I launched Vegans, Baby officially in May 2016. I started it because for the few years I gave up meat, I never was able to give up dairy — I always said “I could never give up …” or “It’s too hard to …” but I knew going back to the States I wanted to continue to be an advocate for the animals, but not work in animal rights. I also wanted to write. Before I moved back to Vegas, I did a little research to see how many vegan options there were in Vegas and it didn’t look like a lot according to the Internet. So, I set out to document my journey and highlight restaurants that offered vegan options. I wanted to show people that had the same road blocks I did that if I could do it, they could, too. And that being vegan wasn’t as hard as I made it out to be. In fact, it’s delicious and fun and approachable … and if I can be vegan, so can you.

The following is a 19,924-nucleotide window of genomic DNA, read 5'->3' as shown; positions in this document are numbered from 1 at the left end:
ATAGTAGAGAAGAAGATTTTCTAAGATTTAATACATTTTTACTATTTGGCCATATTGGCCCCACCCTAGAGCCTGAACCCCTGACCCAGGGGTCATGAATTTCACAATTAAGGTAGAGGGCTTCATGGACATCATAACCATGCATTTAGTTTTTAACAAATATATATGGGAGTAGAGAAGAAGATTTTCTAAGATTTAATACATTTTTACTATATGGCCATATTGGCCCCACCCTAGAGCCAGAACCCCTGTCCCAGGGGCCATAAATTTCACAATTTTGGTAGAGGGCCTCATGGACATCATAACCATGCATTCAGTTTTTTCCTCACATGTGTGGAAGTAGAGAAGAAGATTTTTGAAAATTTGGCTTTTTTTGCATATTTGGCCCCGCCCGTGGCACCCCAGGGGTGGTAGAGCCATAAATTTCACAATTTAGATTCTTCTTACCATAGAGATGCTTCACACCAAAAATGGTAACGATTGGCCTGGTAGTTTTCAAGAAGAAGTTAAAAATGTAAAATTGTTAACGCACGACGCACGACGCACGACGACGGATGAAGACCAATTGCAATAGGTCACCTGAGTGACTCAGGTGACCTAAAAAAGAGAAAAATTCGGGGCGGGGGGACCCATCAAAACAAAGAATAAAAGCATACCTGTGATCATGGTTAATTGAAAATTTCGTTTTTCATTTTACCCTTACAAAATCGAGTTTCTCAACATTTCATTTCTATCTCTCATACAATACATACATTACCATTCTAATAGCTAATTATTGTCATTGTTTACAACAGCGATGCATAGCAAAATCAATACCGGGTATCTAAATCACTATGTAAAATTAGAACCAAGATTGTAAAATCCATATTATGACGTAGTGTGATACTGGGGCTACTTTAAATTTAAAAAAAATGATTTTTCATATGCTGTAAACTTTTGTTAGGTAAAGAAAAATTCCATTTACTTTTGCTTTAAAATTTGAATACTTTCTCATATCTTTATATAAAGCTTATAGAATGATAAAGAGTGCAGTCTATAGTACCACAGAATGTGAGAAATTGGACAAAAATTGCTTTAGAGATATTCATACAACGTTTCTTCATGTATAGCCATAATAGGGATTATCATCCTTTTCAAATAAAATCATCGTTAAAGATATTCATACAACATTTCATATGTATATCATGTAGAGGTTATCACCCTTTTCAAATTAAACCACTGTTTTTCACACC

How available would you say vegan options where when you first started Vegans, Baby? How about now?
We had a handful of all-vegan restaurants when I launched Vegans, Baby. Now we have more than 20 and I’ve worked with tons of restaurants to launch vegan menus, and even more have started to offer them.
What is your favorite part of working with Vegans, Baby?
My favorite part is the people I meet. I get messages all of the time from people who said that the site or my work has helped them go vegan or introduced them to vegan options in town and that they now see how easy it is in Vegas to eat vegan.
What was your biggest obstacle with Vegans, Baby and how did you overcome it?